Eastern Sand Darter (Ontario populations)

Ammocrypta pellucida

SARA Status
No Status
NS
Special Concern
SC
Threatened
TH
Endangered
EN
Extirpated
EX

SARA Status

  • No Status NS
  • Special Concern SC
  • Threatened TH
  • Endangered EN
  • Extirpated EX
COSEWIC Status
Not at Risk
NR
Special Concern
SC
Threatened
TH
Endangered
EN
Extirpated
EX

COSEWIC Status

  • Not at Risk NR
  • Special Concern SC
  • Threatened TH
  • Endangered EN
  • Extirpated EX

Note:

The Eastern Sand Darter was listed as "threatened" under the Species at Risk Act in June 2003. The COSEWIC re-evaluated the species' status in 2009 and maintained its status as "threatened". However, Canadian Eastern Sand Darter populations were split into two designatable units, a first designatable unit for Quebec populations and a second for the populations in Ontario.

Description

The Eastern Sand Darter is a translucent and elongated fish of a yellowish or silvery colour with a series of 10-14 dark lateral spots. It is partially covered with scales. Adults range in length from 45 to 70 mm.

Habitat

The global range of Eastern Sand Darter is limited to North America. Its main range is located in eastern central United States north to the southernmost part of Ontario, with a smaller area located in Quebec and includes a few tributaries in Vermont and New York. In Ontario, it lives in Lake St. Clair, Lake Erie, and several streams in southwestern Ontario.

The Eastern Sand Darter feeds mainly on midge larvae and zooplankton. Eastern Sand Darter are usually found in sandy areas in streams and on the sandy shoals of lakes.

Threats

The extent of occurrence of this species in Ontario is approximately half of what it was in the 1970s as a result of habitat loss and degradation from increasing urban and agricultural development, stream channelization and pollution. Dams have also created barriers to movement and affected habitat on some streams. A potentially significant threat relates to invasive species, with growing concerns relating to the ongoing colonization of the Round Goby in Great Lakes tributaries where the Eastern Sand Darter lives.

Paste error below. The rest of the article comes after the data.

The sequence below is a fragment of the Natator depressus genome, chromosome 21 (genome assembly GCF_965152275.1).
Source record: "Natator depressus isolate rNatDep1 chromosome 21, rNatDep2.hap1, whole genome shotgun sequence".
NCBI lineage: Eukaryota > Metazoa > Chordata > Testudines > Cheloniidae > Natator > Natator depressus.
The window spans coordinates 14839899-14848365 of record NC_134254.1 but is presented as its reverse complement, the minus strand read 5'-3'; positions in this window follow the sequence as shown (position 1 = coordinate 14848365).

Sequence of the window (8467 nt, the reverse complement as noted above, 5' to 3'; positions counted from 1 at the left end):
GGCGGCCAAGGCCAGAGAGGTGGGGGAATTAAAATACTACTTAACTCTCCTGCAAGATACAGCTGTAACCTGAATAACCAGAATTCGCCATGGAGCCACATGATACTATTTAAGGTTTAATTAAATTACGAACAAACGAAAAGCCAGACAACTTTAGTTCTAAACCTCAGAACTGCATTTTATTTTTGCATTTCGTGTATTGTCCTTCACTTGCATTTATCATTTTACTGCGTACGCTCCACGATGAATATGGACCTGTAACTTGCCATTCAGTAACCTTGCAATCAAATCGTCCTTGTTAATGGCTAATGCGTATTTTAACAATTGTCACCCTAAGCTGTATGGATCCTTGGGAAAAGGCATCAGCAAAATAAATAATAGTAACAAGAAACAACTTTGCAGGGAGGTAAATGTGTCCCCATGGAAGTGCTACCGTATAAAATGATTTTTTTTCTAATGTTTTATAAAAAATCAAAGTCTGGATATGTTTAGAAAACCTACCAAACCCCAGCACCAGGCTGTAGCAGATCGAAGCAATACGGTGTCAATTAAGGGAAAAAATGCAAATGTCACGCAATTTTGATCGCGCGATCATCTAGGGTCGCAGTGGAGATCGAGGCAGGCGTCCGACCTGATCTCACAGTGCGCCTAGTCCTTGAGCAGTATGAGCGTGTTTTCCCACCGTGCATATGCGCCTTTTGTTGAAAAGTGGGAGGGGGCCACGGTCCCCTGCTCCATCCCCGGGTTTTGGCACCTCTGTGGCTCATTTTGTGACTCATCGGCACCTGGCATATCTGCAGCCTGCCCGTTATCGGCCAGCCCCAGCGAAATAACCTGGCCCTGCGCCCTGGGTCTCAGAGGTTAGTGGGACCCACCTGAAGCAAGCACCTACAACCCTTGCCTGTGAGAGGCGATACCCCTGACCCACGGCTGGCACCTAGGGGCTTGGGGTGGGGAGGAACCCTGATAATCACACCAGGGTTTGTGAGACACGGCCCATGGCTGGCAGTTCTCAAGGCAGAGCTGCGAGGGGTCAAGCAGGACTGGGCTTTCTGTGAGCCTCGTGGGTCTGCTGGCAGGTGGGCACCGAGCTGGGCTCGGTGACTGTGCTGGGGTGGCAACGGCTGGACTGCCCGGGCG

Further Information

Since June 2003, the Eastern Sand Darter is protected under the Species at Risk Act, which prohibits harming, killing or capturing individuals.

A recovery strategy is currently being developed in collaboration with the recovery team, which includes representatives from Fisheries and Oceans Canada, Ontario Ministry of Natural Resources, local Conservation Authorities, universities, and other interested stakeholders.

Several recovery measures have already been implemented. For example, there are currently four aquatic ecosystem-based recovery strategies for the following areas: Thames River, Sydenham River, Grand River and the Essex-Erie region. Each of these ecosystem-based strategies helps to support various populations of Eastern Sand Darter. In addition, stewardship and outreach/awareness programs to reduce identified threats are ongoing.

Visit the (SARA) Public Registry Profile.

Eastern Sand Darter (Ontario populations)

Eastern Sand Darter in its preferred sandy habitat

Eastern Sand Darter in its preferred sandy habitat
Alan Dextrase (Ontario Ministry of Natural Resources

Scientific Name: Ammocrypta pellucida
SARA Status: Threatened (June 2003)*
COSEWIC Status: Threatened (November 2009)
Region: Central & Arctic (Ontario)

Ontario distribution of the Eastern Sand Darter.

Ontario distribution of the Eastern Sand Darter.

Did You Know?

The Eastern Sand Darter buries itself in the sand, sometimes completely or leaving only its eyes exposed. This enables the fish to stay put in fast water and perhaps hide from predators. Thus, it is very vulnerable to any activity that could alter its preferred clean sand habitat.

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